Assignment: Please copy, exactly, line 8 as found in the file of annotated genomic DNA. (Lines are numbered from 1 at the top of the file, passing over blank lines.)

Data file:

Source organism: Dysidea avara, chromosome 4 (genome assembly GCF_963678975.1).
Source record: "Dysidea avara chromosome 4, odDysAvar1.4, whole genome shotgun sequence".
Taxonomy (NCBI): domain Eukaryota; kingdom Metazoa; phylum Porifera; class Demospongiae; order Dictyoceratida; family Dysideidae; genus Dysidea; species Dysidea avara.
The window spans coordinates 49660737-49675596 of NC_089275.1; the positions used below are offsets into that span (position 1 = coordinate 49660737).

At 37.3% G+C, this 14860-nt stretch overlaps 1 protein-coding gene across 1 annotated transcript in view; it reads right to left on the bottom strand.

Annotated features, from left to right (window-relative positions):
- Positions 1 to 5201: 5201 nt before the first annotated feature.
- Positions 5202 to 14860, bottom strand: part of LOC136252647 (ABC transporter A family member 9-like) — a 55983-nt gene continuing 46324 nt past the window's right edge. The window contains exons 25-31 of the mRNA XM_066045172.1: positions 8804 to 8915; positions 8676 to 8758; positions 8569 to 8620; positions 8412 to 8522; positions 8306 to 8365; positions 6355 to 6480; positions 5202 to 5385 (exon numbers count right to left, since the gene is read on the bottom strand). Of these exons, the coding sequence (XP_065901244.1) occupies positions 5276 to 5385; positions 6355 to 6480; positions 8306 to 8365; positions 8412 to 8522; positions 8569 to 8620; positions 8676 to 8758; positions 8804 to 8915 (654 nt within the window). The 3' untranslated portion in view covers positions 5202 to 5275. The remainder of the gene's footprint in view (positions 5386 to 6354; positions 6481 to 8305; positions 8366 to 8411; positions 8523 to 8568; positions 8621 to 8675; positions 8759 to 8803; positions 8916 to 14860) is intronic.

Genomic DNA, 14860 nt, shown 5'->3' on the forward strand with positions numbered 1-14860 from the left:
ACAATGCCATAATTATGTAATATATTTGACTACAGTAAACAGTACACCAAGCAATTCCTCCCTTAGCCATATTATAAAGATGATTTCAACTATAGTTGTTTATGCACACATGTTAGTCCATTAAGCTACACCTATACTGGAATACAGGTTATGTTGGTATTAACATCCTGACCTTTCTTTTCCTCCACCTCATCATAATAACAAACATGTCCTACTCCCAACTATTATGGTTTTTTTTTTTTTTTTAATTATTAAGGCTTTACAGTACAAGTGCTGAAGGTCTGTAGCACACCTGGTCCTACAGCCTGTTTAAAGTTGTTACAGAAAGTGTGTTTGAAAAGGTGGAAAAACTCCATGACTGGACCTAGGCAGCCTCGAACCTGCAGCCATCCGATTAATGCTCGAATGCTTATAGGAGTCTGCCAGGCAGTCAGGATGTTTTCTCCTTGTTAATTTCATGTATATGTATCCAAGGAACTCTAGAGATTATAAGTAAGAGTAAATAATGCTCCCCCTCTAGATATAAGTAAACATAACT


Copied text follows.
- Positions 5202 to 14860, bottom strand: part of LOC136252647 (ABC transporter A family member 9-like) — a 55983-nt gene continuing 46324 nt past the window's right edge. The window contains exons 25-31 of the mRNA XM_066045172.1: positions 8804 to 8915; positions 8676 to 8758; positions 8569 to 8620; positions 8412 to 8522; positions 8306 to 8365; positions 6355 to 6480; positions 5202 to 5385 (exon numbers count right to left, since the gene is read on the bottom strand). Of these exons, the coding sequence (XP_065901244.1) occupies positions 5276 to 5385; positions 6355 to 6480; positions 8306 to 8365; positions 8412 to 8522; positions 8569 to 8620; positions 8676 to 8758; positions 8804 to 8915 (654 nt within the window). The 3' untranslated portion in view covers positions 5202 to 5275. The remainder of the gene's footprint in view (positions 5386 to 6354; positions 6481 to 8305; positions 8366 to 8411; positions 8523 to 8568; positions 8621 to 8675; positions 8759 to 8803; positions 8916 to 14860) is intronic.